You Can Still Sue After a Car Accident If You Weren’t Wearing a Seat Belt
Posted in: Car Accidents
KNR Legal Blog
Yes, non-citizens can file personal injury lawsuits in Ohio. In most personal injury cases, however, the plaintiff’s citizenship is unlikely to affect the lawsuit’s outcome. In fact, most personal injury claims do not even make it to court – they are resolved through the insurance claims process or through direct settlements between the parties. But just because your case isn’t going to court doesn’t mean you don’t need a personal injury lawyer.
Anytime you want to make a formal demand for compensation for an injury – be it a demand letter, a claim with an insurance company, or a lawsuit – a skilled Ohio personal injury lawyer can vastly improve your chances for success. Call Kisling, Nestico & Redick today at 1-800-HURT-NOW for a free consultation if you’ve been injured and need compensation.
Undocumented immigrants often work jobs that put them at a high risk of injuries, such as construction, manufacturing, and agriculture. Accidents in these industries can be severe and even life-threatening, and undocumented immigrants who suffer work-related injuries should know they have the standing to file a workers’ comp claim in Ohio. However, the process of claiming workers’ comp for undocumented immigrants can be complicated, and it is best handled by an attorney who can help navigate the process.
Aside from work-related injuries, undocumented immigrants have the right to file a claim against any party who causes harm due to negligence. This applies to common personal injury claims against negligent parties involved in car accidents, product liability, premises liability, and more.
Undocumented immigrants can file a personal injury claim and recover damages just like U.S. citizens.
Undocumented immigrants — like any injury victim — can seek damages and compensation for the following:
Immigrants may be discouraged from bringing claims if they are hurt in an accident that wasn’t their fault because they believe or have been told they’ll face deportation if they do so. However, an injury victim’s immigration status has no bearing on their right to file a personal injury claim.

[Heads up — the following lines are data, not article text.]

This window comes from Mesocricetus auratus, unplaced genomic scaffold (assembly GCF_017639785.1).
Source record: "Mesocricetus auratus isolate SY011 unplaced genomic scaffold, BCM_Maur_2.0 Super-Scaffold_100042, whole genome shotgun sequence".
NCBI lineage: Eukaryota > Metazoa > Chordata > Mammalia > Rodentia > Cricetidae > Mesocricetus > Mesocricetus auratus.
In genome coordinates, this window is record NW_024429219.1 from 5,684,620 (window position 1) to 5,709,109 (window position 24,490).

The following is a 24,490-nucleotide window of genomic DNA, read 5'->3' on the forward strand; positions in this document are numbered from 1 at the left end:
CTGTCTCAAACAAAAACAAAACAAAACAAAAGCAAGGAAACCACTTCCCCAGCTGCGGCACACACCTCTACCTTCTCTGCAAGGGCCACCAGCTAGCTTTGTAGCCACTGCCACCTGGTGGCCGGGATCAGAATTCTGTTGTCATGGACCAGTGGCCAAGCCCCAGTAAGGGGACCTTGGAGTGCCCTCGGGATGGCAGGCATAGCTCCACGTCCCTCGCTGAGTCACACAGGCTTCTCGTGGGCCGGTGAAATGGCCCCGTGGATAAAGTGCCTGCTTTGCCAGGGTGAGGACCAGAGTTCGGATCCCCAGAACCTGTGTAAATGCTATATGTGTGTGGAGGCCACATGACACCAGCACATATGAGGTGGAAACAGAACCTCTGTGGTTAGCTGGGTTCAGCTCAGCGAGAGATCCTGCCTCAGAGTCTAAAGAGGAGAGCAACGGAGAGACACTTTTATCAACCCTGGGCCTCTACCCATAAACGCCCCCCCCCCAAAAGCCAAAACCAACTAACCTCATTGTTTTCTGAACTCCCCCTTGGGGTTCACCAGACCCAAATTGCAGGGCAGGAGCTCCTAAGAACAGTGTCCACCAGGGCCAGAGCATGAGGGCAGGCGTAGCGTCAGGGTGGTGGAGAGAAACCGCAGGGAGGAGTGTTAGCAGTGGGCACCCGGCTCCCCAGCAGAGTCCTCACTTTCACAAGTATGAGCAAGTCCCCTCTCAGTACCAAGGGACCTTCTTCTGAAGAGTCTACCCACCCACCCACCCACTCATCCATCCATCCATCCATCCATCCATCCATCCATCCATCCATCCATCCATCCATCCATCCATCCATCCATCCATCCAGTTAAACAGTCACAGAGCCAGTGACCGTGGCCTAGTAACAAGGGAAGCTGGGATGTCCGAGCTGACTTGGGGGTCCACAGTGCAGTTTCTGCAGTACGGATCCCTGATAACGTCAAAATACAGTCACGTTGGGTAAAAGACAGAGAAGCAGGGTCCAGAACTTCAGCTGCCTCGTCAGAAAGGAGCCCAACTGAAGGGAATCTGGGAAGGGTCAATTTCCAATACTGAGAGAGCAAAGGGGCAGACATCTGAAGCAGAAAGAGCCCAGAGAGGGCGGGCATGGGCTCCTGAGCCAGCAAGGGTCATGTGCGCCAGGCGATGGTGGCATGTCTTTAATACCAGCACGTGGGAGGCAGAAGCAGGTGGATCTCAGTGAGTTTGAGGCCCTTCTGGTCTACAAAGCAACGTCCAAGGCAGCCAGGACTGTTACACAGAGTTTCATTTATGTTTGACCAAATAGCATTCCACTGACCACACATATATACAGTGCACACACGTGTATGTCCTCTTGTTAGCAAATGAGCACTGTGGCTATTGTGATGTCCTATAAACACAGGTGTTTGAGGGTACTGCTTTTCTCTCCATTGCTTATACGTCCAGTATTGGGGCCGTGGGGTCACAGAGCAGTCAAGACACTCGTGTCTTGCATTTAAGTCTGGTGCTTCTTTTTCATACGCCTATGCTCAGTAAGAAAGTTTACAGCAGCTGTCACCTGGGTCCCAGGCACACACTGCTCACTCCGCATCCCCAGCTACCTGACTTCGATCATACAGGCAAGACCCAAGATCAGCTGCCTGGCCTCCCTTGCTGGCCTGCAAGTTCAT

You can’t be deported just for filing a personal injury claim if you are an undocumented immigrant. That being said, there are ways in which your case adversaries could use your citizenship to complicate matters:
You and your lawyer may look at all the facts and decide it’s more advantageous for you to file in state court. You would file the suit in Ohio if your injury occurred within the state or if that is where the business or individual who wronged you resides. In response to your claim in state court, the defendant may seek to remove the case to federal court to sway the odds of a favorable outcome in their favor.
The once-obscure common law doctrine of forum non conveniens (meaning inconvenient or inappropriate forum) has gained popularity as a way for US-based defendants to avoid facing lawsuits filed by foreign plaintiffs or involving injuries that occurred outside of the United States. This tactic is especially popular in product liability and other tort claims against corporate defendants.
If you are a foreign national injured in your home country by an American-designed product, the defendant corporation may successfully have your case dismissed under the doctrine of forum non conveniens. You may still file a lawsuit in your home country, but it may be harder for you to get compensation there.
Anyone hurt due to someone else’s negligence deserves to be made whole. If you’re a foreign national who has been injured in the United States, you should seek immediate professional assistance when hiring a personal injury lawyer — even if you are undocumented, you still have legal rights. Your immigration status does not bar you from filing suit. For more information, call Kisling, Nestico & Redick today at 1-800-HURT-NOW or contact us online.